Although we do not wish to professionally engage in partisan politics, as scholars we are alarmed by Trump’s willingness to transgress long-standing norms of democracy, tolerance and civility. We find reflections on defending democracy by fellow social scientists Josh Busby, Timothy Snyder, and Erica Chenoweth and Maria Stepan very helpful.

We want to push a little bit further, especially as we think about our obligations in the classroom as political scientists. We have noticed historians and scholars from other disciplines creating mock syllabi, including Trump 101 or Trump Syllabus 2.0. We applaud these efforts, but believe political science has something distinctive to offer.

For us, the ball got rolling when Jeff publicly shared a reading list he was developing to inform himself about democratic erosion. Rob suggested that we teach an actual course on the topic, collaborating with scholars at other universities who were interested in doing the same. We brainstormed about how to design the course and make it happen, and Rob is now leading the effort. His work has begun to gather steam, with over a dozen (tentatively) participating institutions so far, including Brown, Penn, Stanford, Boston University, American University and UCLA, among others. Our initial syllabus, still a draft at this stage, is posted here, and the version Rob submitted to Brown (before the collaboration took shape) is here.

We are very excited about this fantastic group of institutions. We are also hoping to recruit a few more, which is why we are writing now. We include more details on the course below; please contact us if you are interested in joining. (Most of the participating faculty are comparativists, which makes sense given the nature of the course, but we strongly encourage faculty from other subfields to join.) We also provide some resources on democratic erosion that professors can incorporate into their own courses, regardless of whether or not they participate in the collaboration. Continue reading

Long-form Writing for Policy Audiences: Part III of a Series

This is the third in a series of posts about bridging the gap between policy and academia. The first focused on principles for engagement. The second on short-form writing, including blogging.  

Another way to engage the policy world is writing long-form papers for think tanks. I’ve written for a number of think tanks and held fellowship positions at several (I’m currently a non-resident fellow at the Chicago Council on Global Affairs). Most of them fell in my lap where a think tank approached me because they were already familiar with my work or I knew folks who were there.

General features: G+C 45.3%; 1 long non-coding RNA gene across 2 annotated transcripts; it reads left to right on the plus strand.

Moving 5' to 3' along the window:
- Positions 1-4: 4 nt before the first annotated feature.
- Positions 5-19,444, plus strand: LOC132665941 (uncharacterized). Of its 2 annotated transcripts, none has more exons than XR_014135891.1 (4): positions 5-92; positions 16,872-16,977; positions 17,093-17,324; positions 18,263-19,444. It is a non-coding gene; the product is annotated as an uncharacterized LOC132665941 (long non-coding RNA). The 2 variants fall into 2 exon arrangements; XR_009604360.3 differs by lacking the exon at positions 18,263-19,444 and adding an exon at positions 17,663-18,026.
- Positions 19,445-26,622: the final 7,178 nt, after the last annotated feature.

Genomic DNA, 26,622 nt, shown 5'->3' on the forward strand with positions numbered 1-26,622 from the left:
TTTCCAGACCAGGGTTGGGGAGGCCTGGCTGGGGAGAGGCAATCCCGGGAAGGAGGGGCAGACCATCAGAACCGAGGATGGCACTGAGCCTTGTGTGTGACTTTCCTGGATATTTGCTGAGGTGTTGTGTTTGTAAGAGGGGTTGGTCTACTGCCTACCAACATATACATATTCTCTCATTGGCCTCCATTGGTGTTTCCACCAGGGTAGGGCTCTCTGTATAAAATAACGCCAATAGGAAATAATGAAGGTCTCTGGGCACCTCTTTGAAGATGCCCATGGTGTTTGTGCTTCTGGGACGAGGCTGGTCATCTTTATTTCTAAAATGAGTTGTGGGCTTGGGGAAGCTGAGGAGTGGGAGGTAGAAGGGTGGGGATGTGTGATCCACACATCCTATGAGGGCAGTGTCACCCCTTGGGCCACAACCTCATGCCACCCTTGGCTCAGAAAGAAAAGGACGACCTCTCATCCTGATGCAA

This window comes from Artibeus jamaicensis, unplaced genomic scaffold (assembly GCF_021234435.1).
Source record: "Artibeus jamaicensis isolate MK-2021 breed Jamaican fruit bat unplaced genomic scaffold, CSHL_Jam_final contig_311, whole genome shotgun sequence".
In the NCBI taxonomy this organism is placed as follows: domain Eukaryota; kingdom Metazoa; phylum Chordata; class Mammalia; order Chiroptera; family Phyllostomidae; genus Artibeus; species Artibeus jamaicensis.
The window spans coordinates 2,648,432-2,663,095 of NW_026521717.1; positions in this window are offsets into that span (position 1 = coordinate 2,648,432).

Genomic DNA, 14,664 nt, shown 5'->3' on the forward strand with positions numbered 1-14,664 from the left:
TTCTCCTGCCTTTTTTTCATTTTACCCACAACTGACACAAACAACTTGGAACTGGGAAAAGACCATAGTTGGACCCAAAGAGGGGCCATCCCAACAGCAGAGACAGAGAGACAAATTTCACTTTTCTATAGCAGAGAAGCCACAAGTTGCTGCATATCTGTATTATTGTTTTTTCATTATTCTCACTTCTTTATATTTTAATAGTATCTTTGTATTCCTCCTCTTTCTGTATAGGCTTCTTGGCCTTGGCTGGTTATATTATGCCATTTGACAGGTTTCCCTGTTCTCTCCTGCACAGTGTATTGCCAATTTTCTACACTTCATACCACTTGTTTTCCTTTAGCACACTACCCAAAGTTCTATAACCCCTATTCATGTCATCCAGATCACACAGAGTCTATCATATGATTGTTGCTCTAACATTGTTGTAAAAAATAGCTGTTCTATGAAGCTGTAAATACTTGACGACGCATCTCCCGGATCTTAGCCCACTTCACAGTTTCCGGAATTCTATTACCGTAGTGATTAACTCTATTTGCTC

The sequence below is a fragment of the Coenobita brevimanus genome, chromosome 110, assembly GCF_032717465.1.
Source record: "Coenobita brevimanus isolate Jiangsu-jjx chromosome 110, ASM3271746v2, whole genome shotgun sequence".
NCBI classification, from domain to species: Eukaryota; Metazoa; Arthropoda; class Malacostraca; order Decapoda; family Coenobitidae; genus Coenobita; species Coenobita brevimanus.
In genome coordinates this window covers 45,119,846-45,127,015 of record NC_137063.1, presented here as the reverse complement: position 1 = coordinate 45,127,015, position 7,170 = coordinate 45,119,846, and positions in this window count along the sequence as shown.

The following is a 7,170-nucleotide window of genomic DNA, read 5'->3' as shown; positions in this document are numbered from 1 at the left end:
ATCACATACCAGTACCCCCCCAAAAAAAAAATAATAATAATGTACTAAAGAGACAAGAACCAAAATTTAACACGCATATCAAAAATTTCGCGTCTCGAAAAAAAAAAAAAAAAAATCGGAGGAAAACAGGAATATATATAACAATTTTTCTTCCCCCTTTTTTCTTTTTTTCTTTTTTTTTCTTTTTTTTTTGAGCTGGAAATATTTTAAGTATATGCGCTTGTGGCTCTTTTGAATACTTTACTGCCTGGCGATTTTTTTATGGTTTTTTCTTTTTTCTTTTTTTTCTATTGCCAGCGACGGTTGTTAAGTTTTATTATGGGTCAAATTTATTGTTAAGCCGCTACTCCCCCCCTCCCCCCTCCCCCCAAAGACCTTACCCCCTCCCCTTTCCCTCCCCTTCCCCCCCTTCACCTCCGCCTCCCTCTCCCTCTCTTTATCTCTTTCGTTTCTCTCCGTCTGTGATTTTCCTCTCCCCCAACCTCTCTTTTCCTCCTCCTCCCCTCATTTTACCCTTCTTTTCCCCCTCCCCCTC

Think tank writing can be an interesting complement to your peer reviewed publications and can occasionally provide some money. Again, it is not a substitute for peer-reviewed publications and will not get you tenure, but you can develop expertise and a reputation in the policy community as a serious person on a topic through long-form writing.

Can I Retain Credibility in Academia and Write for Policy Audiences?

Writing for think tanks is challenging in a couple of respects. First, there is always the need to sharpen your argument to explain why the readers should care, which could be U.S. foreign policy practitioners or some other target audience such as multilateral donors, what have you. In so doing, there is always the temptation to make more dramatic or clearer claims than the evidence suggests.

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Short-Form Writing for the Public: Part II of a Series

This is part II of a series on bridging the gap between policy and academia.

In my last post, I laid out some principles for thinking policy engagement as an academic. In this post, I’ll talk about one such strategy — short-form writing for the public — which includes blogging, Twitter, and other social media. In subsequent posts, I’ll review some others.

I’ve been blogging on and off since the mid-2000s and since 2011 here on the Duck of Minerva. I’ve also contributed to the Monkey Cage a fair amount in recent years, among other outlets, and have a pretty active social media presence on Twitter and Facebook.

All of these things take time and energy so you have to ask yourself, what purposes are served by engaging in those activities? Are you merely doing this because you get some gratification from having a bunch of pageviews, retweets, or likes? It’s easy to fall in to your self-esteem being driven by these metrics, but unlike citation counts, you won’t get tenure based on retweets.

In its early days, blogging provided a number of folks with more visibility for their work. I often think of blogging as akin to a public platform for a rough draft of my work, where I’m puzzling through new ideas and topics. I’ve often seen blogging as a way to better understand a topic through the act of writing and engaging with readers.  Continue reading